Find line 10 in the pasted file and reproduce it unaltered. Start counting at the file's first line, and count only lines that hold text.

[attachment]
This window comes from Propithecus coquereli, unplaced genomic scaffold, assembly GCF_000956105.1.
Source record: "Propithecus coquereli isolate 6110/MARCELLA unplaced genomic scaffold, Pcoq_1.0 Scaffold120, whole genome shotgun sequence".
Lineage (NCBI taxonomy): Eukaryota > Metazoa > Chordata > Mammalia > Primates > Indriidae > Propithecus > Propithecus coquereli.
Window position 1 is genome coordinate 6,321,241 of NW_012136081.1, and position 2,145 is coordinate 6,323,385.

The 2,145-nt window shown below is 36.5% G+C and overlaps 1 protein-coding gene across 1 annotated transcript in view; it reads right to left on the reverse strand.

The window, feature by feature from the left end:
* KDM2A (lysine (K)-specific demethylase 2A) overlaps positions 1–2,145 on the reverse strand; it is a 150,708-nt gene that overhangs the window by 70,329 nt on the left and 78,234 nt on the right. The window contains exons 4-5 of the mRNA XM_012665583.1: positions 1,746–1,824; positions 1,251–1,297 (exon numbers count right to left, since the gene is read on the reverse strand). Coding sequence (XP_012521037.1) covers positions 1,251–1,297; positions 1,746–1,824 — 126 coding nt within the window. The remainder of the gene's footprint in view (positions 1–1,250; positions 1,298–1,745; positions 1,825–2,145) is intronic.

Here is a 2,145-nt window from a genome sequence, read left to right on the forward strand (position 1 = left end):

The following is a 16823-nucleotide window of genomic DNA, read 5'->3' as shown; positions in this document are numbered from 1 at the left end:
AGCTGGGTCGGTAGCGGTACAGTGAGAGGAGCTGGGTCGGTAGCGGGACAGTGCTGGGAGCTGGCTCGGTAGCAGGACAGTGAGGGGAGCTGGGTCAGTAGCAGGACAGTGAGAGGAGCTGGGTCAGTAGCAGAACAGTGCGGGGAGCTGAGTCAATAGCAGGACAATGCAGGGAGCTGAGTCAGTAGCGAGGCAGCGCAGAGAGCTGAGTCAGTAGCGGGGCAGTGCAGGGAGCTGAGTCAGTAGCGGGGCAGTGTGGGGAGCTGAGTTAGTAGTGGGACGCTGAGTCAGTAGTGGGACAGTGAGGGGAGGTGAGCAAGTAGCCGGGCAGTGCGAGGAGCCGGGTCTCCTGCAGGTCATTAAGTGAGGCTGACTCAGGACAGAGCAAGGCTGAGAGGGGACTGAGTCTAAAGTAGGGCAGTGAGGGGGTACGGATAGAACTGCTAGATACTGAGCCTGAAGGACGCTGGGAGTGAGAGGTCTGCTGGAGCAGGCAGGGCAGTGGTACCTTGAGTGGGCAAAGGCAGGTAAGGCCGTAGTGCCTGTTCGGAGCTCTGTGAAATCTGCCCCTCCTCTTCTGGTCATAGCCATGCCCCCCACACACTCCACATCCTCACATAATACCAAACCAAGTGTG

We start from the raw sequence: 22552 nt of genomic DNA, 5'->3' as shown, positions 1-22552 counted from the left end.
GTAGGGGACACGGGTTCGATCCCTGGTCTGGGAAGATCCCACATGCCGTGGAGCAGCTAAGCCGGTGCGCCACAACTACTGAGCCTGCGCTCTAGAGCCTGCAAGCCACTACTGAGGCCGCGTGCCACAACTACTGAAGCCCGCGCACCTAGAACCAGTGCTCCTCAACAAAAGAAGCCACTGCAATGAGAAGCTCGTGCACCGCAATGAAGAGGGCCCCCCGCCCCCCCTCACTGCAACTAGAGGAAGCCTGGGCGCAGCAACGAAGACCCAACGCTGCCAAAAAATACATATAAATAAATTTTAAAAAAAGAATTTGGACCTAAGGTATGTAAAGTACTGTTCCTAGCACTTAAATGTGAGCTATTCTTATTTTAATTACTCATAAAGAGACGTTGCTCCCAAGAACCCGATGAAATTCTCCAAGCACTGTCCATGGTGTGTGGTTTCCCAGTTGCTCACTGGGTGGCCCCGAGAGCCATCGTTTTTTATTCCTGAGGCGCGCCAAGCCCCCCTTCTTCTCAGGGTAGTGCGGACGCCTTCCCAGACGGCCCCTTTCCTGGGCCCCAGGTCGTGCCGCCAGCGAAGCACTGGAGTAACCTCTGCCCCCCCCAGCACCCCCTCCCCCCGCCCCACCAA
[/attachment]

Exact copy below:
AGCTGGGTCGGTAGCGGTACAGTGAGAGGAGCTGGGTCGGTAGCGGGACAGTGCTGGGAGCTGGCTCGGTAGCAGGACAGTGAGGGGAGCTGGGTCAGTAGCAGGACAGTGAGAGGAGCTGGGTCAGTAGCAGAACAGTGCGGGGAGCTGAGTCAATAGCAGGACAATGCAGGGAGCTGAGTCAGTAGCGAGGCAGCGCAGAGAGCTGAGTCAGTAGCGGGGCAGTGCAGGGAGCTGAGTCAGTAGCGGGGCAGTGTGGGGAGCTGAGTTAGTAGTGGGACGCTGAGTCAGTAGTGGGACAGTGAGGGGAGGTGAGCAAGTAGCCGGGCAGTGCGAGGAGCCGGGTCTCCTGCAGGTCATTAAGTGAGGCTGACTCAGGACAGAGCAAGGCTGAGAGGGGACTGAGTCTAAAGTAGGGCAGTGAGGGGGTACGGATAGAACTGCTAGATACTGAGCCTGAAGGACGCTGGGAGTGAGAGGTCTGCTGGAGCAGGCAGGGCAGTGGTACCTTGAGTGGGCAAAGGCAGGTAAGGCCGTAGTGCCTGTTCGGAGCTCTGTGAAATCTGCCCCTCCTCTTCTGGTCATAGCCATGCCCCCCACACACTCCACATCCTCACATAATACCAAACCAAGTGTG